‘Alignment of laws well on course’

22 Mar, 2020 - 00:03 0 Views
‘Alignment of laws well on course’

The Sunday Mail

MORE than 144 laws have been aligned to the Constitution which came into effect on August 22 2013, leaving only 39 requiring harmonisation with the supreme law. An Inter-Ministerial Taskforce set up in 2015 to lead the alignment process believes that all outstanding laws will be brought before Parliament by year-end. Our Senior Reporter Lincoln Towindo (LT) spoke to the chairperson of the taskforce, Attorney-General Advocate Prince Machaya (PM), on current progress and the way forward.

LT: Can you take us through the work you have been doing to fast-track alignment of the country’s laws to the Constitution?

PM: The law alignment process started late. The Constitution came into effect in 2013 and around February 2015, Cabinet directed the Minister of Justice, Legal and Parliamentary Affairs to set up a committee to attend specifically to the task of alignment. This was because no mechanism was established in the Constitution for alignment of legislation.

If you take other constitutions, like the constitution of Kenya, it provided for the establishment of a body to do the alignment and see to it that certain laws were enacted within a period of two years. It also provided penalties for the Judiciary, Parliament and everyone if that did not happen. However, in our Constitution, there was no similar mechanism for attending to alignment. So that is why initially nothing happened.

When the Lancaster House Constitution came in, the issue of alignment was carried out over a period of time, but it was not done as a specific task. Now, with the coming into operation of this Constitution, it was necessary that the work be attended to as soon as possible, but then there was no institution to attend to it.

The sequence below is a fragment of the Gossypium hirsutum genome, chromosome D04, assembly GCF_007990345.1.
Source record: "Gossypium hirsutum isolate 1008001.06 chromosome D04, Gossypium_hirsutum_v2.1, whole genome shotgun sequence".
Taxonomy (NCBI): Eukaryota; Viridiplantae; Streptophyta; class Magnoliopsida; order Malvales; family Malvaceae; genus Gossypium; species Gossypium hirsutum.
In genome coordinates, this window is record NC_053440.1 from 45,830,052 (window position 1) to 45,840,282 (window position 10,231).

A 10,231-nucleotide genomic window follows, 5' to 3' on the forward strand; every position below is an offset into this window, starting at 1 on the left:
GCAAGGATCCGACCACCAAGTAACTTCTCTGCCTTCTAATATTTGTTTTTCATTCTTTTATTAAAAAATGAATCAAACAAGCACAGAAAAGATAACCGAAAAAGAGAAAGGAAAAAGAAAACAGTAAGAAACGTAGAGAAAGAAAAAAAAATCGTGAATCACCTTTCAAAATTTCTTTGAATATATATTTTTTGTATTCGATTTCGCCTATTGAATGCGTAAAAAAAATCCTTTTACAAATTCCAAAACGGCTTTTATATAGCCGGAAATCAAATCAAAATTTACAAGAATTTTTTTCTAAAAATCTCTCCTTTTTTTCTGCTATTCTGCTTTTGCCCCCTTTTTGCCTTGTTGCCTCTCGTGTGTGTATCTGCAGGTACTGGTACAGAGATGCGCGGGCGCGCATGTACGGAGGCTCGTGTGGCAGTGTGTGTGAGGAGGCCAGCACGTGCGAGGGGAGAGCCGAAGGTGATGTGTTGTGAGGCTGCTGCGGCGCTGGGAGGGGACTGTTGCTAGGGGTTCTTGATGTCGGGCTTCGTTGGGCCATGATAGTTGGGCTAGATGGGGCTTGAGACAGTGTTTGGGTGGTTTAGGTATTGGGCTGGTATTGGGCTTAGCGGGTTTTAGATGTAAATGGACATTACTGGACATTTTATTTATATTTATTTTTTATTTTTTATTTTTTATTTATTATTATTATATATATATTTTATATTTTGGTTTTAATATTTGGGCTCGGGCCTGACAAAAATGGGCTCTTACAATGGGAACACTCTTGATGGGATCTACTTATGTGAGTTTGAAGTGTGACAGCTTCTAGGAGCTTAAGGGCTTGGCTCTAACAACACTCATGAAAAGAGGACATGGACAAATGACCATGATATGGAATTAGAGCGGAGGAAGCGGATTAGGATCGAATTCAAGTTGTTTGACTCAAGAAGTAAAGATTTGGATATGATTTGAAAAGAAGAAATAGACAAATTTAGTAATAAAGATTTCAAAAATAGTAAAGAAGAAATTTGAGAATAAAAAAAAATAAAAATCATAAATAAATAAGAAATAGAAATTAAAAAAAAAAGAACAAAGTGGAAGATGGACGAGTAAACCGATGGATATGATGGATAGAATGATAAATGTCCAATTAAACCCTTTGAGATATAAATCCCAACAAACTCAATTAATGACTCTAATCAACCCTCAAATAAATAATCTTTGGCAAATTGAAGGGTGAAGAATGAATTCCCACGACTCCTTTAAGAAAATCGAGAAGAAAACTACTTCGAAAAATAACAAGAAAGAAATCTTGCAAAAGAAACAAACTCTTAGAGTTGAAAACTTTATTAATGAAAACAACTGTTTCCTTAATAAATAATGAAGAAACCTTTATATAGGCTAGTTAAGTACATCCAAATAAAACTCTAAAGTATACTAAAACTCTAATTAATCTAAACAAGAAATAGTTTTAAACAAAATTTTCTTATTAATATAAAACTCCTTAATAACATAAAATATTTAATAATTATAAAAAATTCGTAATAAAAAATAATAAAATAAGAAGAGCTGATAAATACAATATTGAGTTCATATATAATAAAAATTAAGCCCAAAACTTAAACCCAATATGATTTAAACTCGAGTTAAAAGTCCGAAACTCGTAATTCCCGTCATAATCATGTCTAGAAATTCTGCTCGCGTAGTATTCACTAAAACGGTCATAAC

In February 2015, that is when Cabinet asked the Minister of Justice to set up a body to attend to it and the Inter-Ministerial Taskforce (IMT) was set up, with the Attorney-General to chair the team that includes all the legal advisors and representatives of ministries.

Then there is the technical committee comprising myself and three departmental heads of Legislation; Constitutional and Parliamentary Affairs; and policy and legal research in the Ministry of Justice, with the Centre for Applied Legal Research (CALR) being our consultants who do research. As the technical committee, we encourage ministries to look at their own legislation and try to find areas where they think may need alignment or, maybe, they simply need funds for stakeholder consultations.

We provide them with the assistance they need either in drafting, or identifying areas that need alignment or in conducting research.

The end of the process should be like a draft Bill together with policy principles which we give to the relevant minister to take to Cabinet. Once Cabinet has approved, we then finalise the draft Bill, which then goes to the Cabinet Committee on Legislation; if it passes there, then the minister takes it to Parliament, and that marks the end of the work of the IMT.

I was sworn in as AG in 2015 when we started identifying the statutes we thought needed alignment.

LT: Concerns have been raised in some quarters that the alignment process has been very slow. When do you expect to complete the process?

PM: We found out that during the period from 2015 to 2018, some statutes we had amended required further amendments, so all that work went on until this point where we have the final list of laws that have to be aligned.

I am fairly satisfied that we have done the work within that period. Perhaps it could have been done earlier had we ignored all our other duties and if we had been a committee specifically to attend to that — then we could have done it earlier. But because we were carrying out that work together with our day-to-day duties, it meant delays, but I am quite happy with myself that we have taken that amount of time. It could have been longer.